3. #63
    AgX
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    There is only one original source of Scala film and that is AgfaPhoto. And even one of their competitors did not doubt their handling of that film.

    Freezing film after manufacture is meanwhile not uncommon in the industry. Even Agfa did so and openly stated this. In first instance the time of freezing is not taken into account and the best-before date calculated from the date of thawing.

  4. #64
    JMB
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    Quote Originally Posted by AgX View Post
    There is only one original source of Scala film and that is AgfaPhoto. And even one of their competitors did not doubt their handling of that film.

    Freezing film after manufacture is meanwhile not uncommon in the industry. Even Agfa did so and openly stated this. In first instance the time of freezing is not taken into account and the best-before date calculated from the date of thawing.
    The film that I purchased has not arrived yet so I cannot examine the package closely for the moment, but the box appears to be marked simply "AGFA Scala 200X" and what appear to be notes about Scala processing. As far as I can tell there is no trademark AGFAPhoto. Do you know anything about sources marked in this fashion? I asked in an earlier post about the origins of the APX 100 that also is not not marked AGFAPhoto but is everywhere because I had assumed that someone had purchased a license to market it. And only God knows what is in the box. But this Scala thing is a little more confusing because there is a fair amount of it around, but it's not ubiquitous like the APX 100, and it indeed appears to be available only in limited quantities. Do you know anything about the authenticity, quality, or characteristics of the stuff simply marked "AGFA Scala 200X"? Thank you, and Merry Christmas!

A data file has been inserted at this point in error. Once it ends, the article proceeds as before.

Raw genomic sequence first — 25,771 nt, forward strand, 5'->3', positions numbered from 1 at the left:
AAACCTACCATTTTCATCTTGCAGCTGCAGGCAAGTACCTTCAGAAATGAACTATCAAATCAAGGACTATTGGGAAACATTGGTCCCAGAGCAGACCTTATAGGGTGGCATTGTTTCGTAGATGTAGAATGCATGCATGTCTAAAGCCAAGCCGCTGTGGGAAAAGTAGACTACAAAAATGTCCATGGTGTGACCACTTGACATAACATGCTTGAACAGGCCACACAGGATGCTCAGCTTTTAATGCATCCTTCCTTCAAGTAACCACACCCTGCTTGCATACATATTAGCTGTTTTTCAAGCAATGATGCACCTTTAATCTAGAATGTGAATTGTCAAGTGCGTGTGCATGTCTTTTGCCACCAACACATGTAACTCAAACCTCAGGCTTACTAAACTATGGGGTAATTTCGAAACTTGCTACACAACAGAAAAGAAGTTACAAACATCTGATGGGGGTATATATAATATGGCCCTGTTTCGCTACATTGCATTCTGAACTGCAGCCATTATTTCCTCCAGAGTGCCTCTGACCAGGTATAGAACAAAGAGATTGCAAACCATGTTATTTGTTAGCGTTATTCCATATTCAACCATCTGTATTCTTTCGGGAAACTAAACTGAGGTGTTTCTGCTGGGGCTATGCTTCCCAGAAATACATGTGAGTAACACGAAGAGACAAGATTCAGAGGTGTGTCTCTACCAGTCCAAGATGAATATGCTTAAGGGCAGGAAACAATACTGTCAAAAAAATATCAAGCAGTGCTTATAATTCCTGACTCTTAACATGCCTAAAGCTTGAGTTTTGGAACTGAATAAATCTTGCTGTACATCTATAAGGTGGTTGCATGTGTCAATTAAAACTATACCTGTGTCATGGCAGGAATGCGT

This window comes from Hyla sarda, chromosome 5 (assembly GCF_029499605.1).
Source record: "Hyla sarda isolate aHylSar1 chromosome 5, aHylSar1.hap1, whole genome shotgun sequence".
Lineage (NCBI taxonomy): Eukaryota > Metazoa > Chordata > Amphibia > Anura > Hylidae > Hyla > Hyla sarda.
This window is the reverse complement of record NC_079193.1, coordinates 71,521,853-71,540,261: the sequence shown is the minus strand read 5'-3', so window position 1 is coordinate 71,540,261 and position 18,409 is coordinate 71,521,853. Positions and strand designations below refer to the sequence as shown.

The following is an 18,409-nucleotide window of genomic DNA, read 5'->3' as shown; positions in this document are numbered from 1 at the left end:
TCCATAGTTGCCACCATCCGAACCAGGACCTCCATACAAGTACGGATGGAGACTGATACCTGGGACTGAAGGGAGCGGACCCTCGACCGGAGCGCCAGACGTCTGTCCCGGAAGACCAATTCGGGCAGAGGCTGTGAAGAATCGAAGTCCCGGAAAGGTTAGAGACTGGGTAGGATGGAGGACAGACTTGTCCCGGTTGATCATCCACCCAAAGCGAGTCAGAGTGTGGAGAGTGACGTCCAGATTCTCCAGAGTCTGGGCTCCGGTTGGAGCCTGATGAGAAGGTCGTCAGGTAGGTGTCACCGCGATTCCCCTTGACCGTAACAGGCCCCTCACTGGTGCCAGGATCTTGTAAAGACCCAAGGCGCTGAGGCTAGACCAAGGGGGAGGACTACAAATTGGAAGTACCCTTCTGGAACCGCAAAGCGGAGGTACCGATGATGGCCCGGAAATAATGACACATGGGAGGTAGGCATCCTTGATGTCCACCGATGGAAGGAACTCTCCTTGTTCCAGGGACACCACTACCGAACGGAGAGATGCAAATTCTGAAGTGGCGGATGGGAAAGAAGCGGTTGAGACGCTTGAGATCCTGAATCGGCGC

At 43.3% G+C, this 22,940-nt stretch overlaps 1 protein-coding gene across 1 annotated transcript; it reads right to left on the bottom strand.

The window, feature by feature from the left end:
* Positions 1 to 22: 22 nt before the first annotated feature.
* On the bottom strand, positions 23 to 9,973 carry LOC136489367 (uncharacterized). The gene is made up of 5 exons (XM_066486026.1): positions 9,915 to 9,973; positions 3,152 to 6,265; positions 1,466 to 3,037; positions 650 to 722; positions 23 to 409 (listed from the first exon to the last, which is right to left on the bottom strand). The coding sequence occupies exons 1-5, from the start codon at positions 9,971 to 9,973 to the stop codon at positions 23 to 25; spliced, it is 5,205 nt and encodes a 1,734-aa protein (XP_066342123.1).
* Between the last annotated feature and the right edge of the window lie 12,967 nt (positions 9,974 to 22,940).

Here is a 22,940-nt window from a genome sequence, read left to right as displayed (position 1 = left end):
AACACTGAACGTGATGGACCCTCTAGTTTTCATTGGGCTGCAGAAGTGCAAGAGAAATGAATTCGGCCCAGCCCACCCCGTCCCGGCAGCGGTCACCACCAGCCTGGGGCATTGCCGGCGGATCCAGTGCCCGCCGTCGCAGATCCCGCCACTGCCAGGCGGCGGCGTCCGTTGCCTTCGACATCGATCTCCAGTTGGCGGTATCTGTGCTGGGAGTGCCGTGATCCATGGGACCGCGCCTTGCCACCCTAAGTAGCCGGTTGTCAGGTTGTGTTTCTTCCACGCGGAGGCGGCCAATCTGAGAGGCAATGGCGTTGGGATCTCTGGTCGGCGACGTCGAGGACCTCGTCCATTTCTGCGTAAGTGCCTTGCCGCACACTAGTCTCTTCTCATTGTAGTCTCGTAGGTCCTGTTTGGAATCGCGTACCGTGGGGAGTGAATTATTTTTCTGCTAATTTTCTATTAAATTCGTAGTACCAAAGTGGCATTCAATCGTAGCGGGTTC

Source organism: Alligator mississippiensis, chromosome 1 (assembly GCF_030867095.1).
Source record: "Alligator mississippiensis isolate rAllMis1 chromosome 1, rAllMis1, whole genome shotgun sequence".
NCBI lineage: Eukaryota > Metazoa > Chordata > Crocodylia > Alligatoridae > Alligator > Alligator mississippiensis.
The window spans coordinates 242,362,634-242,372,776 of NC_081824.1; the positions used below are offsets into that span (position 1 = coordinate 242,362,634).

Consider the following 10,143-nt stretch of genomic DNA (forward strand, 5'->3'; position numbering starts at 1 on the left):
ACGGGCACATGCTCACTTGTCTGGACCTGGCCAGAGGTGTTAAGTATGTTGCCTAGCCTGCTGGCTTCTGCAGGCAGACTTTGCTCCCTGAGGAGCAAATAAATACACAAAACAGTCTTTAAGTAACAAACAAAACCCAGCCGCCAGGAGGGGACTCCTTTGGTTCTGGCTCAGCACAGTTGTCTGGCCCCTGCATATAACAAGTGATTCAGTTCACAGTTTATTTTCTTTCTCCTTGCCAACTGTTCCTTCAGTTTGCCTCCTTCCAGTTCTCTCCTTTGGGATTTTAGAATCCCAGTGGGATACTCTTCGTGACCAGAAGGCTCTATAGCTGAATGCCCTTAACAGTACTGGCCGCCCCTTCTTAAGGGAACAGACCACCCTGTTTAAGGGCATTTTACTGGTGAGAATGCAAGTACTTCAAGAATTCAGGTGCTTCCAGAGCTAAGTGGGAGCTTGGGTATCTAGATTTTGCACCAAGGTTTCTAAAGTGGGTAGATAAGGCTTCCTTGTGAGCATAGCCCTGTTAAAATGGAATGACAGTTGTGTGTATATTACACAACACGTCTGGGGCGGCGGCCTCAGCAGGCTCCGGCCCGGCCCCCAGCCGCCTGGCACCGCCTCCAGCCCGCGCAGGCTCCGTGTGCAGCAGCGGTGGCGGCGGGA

5. #65
    AgX
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    Agfa is the brand name of Agfa-Gevaert NV.
    I have no doubt that in a box/cassette marked Agfa there is only film manufactured by Agfa. In whatever plant and in whatever time. (I leave aside the issue of two Agfa's existing pre-1964.)



    AgfaPhoto is a designation used sparcely by Agfa since the late 90's or so to indicate their Consumer Branch.
    However it was not used as brand.

    When Agfa sold off that department in 2004 the new entity and its holding company got the name AgfaPhoto.

    The life of that production company was only for some months, then it went mysteriously bancrupt. The holding company still exists.
    It sold off remnants out of the film stock (either manufactured by Agfa or Agfa
    Photo). The AgfaPhoto APX is out of that stock. When their colour film stock ended they rebranded films from other manufacturers.

    AgfaPhoto of today is not a manufacturer. Furthermore they license the name AgfaPhoto for different kind of photo-related products.

    Agfa which is still alive and huge and still owner of the brandname AgfaPhoto started a legal case against that rebranding with their name but lost the case.
    Last edited by AgX; 12-24-2012 at 11:53 AM. Click to view previous post history.